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SFT - Shift Technologies


Broeb22
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At this point, Carvana, Vroom, and Shift Technologies are now all public companies operating in the online-only space.

 

I don't want to preclude this conversation from other traditional dealer companies like CarMax, AutoNation, and Lithia, because I think they very well could evolve to offer competitive services to the online-only dealers.

 

I'm mainly interested in which of these three online-only companies may have an advantage of the others.

 

Shift Technologies seems interesting to me because of slide 7 from the linked presentation below. Shift claims to be focused on older cars vs. Carvana and Vroom being more focused on newer cars.

 

https://investors.shift.com/static-files/864618e5-6c42-4faf-ba5a-68d20c223ced

 

I think this different focus could be a source of advantage over time as Shift builds technologies and processes designed to specifically deal with the challenges associated with purchasing older vehicles (greater variation in quality, challenges in pricing due to quality differences, less financing available, lower credit quality applicants, etc.).

 

Also, by focusing on this value segment of the used car market, Shift is "fishing where the fish are". Specifically they are competing most directly with the small-lot used car dealers that are less sophisticated than the large auto dealerships that Carvana and Vroom are potentially competing against.

 

I think Carvana and Vroom will certainly try to expand their TAM by going down-market, but the question is will their processes be transferable to a market segment where the inventory is increasingly less commoditized?

 

 

 

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One potential issue is covering the high fixed costs of the logistics system.  I assume it costs roughly the same in overhead to acquire (not price, but SG&A), transport, recondition, photo, and transport again to the online buyer an $8,000 car as it does an $18,000 car.  So, what is the average gross profit per unit on a used car that sells for say, $8,000, versus one that sells for $18,000?  If it is substantially lower, then you need to push proportionately more volume through your logistics system to cover that system's fixed costs, which presumably would take longer and require even more capital than Carvana's model.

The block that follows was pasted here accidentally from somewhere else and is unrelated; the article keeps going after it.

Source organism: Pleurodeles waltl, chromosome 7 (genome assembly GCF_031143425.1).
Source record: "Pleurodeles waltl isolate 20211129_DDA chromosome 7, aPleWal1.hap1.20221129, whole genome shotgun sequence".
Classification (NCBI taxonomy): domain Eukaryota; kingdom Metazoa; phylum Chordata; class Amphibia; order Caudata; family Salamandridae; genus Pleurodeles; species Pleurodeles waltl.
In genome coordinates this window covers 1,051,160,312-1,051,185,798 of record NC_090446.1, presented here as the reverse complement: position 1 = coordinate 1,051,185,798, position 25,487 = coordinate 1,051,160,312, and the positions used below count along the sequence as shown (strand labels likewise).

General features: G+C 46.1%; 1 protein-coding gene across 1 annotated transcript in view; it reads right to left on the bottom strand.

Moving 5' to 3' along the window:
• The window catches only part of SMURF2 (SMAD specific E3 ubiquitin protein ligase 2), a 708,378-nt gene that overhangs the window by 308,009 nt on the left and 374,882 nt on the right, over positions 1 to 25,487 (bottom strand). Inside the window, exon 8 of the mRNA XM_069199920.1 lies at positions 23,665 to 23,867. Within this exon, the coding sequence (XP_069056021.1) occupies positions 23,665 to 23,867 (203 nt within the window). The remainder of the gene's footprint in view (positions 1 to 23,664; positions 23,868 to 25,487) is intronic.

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I still cannot wrap my head around how someone can buy a used car without test drive first. At least at regular dealers, I've been given obvious lemons - cars that do not start !!!  ::)  ::)  ::) - to test drive. What would you do if you bought such car without test drive? Yeah, you can return it, but that's a huge hassle time/money/documentation-wise even if the return is free.

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I still cannot wrap my head around how someone can buy a used car without test drive first. At least at regular dealers, I've been given obvious lemons - cars that do not start !!!  ::)  ::)  ::) - to test drive. What would you do if you bought such car without test drive? Yeah, you can return it, but that's a huge hassle time/money/documentation-wise even if the return is free.

 

Good question.  Has anyone bought a car from Carvana then "returned" it within the 7-day period (or whatever timeframe you get)?  If so, how much of a hassle (if any) was it?

 

Note that on slide 5 of the linked presentation, Shift refers to "At home test drives"

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One potential issue is covering the high fixed costs of the logistics system.  I assume it costs roughly the same in overhead to acquire (not price, but SG&A), transport, recondition, photo, and transport again to the online buyer an $8,000 car as it does an $18,000 car.  So, what is the average gross profit per unit on a used car that sells for say, $8,000, versus one that sells for $18,000?  If it is substantially lower, then you need to push proportionately more volume through your logistics system to cover that system's fixed costs, which presumably would take longer and require even more capital than Carvana's model.

 

I think based on Shift's information, anyone investing in these companies has to wrestle with that possibility as either Carvana will stop growing as quickly if they exhaust the low-mileage market, or they will also see their gross profit per unit stagnate if they go lower end.

 

My bet would probably be that the independent dealers are likely also earnings greater profits per car to cover their own fixed costs, so maybe this issue is moot?

 

It will be interesting to follow for sure...

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